Presentation on theme: "14 Lecture Notes Nervous System"— Presentation transcript:
114 Lecture Notes Nervous System Classroom Activity to Accompany Medical Terminology Systems, Sixth EditionBarbara A. Gylys ∙ Mary Ellen Wedding
2Structure of Nervous System 14NERVOUS SYSTEMStructure of Nervous SystemCentral Nervous System (CNS)BrainSpinal cordPeripheral Nervous System (PNS)Peripheral nervesBasic unit is the neuron2
3Function of Nervous System 14NERVOUS SYSTEMFunction of Nervous SystemCentral nervous (CNS)Control center of the body.Peripheral nervous system (PNS)Consists of peripheral nerves and connect CNS to remote body parts to relay and receive messages.3
4Structure and Function Exercise 14NERVOUS SYSTEMStructure and Function ExerciseQ: What are the two main divisions of the nervous system?A: Central nervous system (CNS) and peripheral nervous system (PNS).Q: What are the cells that transmit impulses called?A: NeuronsQ: What does the CNS consist of?A: Brain and spinal cordQ: What does the PNS consist of?A: Peripheral nerves that connect CNS to remote body parts to relay and receive messages.Q: What is the function of neuroglia cells?A: They perform the function of support and protection, but are not transmitters of messages.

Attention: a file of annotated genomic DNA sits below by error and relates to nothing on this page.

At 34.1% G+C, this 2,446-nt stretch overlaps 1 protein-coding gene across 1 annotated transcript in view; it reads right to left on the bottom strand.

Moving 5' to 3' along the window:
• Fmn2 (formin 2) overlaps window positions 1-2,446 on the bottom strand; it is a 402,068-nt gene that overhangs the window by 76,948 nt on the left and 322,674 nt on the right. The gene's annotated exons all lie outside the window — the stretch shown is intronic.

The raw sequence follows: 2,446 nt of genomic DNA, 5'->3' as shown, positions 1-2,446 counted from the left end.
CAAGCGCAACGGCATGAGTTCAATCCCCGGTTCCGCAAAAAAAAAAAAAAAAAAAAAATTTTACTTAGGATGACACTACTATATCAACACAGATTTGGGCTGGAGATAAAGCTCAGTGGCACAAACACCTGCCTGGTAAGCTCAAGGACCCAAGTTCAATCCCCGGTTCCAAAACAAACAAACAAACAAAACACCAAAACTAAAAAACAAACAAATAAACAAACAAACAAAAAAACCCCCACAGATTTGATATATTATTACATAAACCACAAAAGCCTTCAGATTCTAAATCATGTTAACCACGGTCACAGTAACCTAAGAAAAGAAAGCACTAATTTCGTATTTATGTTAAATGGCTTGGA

5Spinal Cord Injuries Signs and Symptoms 14 NERVOUS SYSTEMSpinal Cord InjuriesSigns and SymptomsSpinal cord injury resulting in paraplegia or quadriplegia usually is a consequence of fracture, dislocation, or both of the vertebral column.
6Spinal Cord Injuries Signs and Symptoms (continued) 14 NERVOUS SYSTEM Location of spinal cord injury and severity of trauma determines whether paraplegia or quadriplegia results.In paraplegia, there is loss of motor and sensory functions in the legs and trunk.In paraplegia, bowel, bladder, and sexual function may be lost.Complete spinal cord injury renders no feeling or function beneath the injury.Incomplete spinal cord injury renders some feeling and function remains beneath the injury.
7Spinal Cord Injuries Treatment 14NERVOUS SYSTEMSpinal Cord InjuriesTreatmentRestoration and stabilization of the injured spinal area.Decompression of compressed neurological structures.Prevent progressive spinal cord tissue damage.Surgery, drugs, or cooling the affected portion of the spine.
8Clinically Related Exercise 14NERVOUS SYSTEMClinically Related ExerciseQ: Michelle’s daughter is diagnosed with a spinal cord injury and asks the nurse to explain its cause.A: Acute traumatic injury of the spinal cord that results from automobile accidents, sports injuries, falling, or violence.Q: Jena has a loss of motor and sensory functions in the legs and trunk following an auto accident. This type of spinal injury is known as (paraplegia, quadriplegia, complete spinal injury)A: paraplegiaQ: The nurse explains that a C6 injury results in paralysis of all four extremities and usually the trunk. This type of impairment is called (paraplegia, quadriplegia, total paralysis).A: quadriplegiaQ: The veteran presents to the clinic with paralysis of the lower portion of the body and both legs. The medical term in the chart for this spinal cord impairment is (paraplegia, quadriplegia, total paralysis).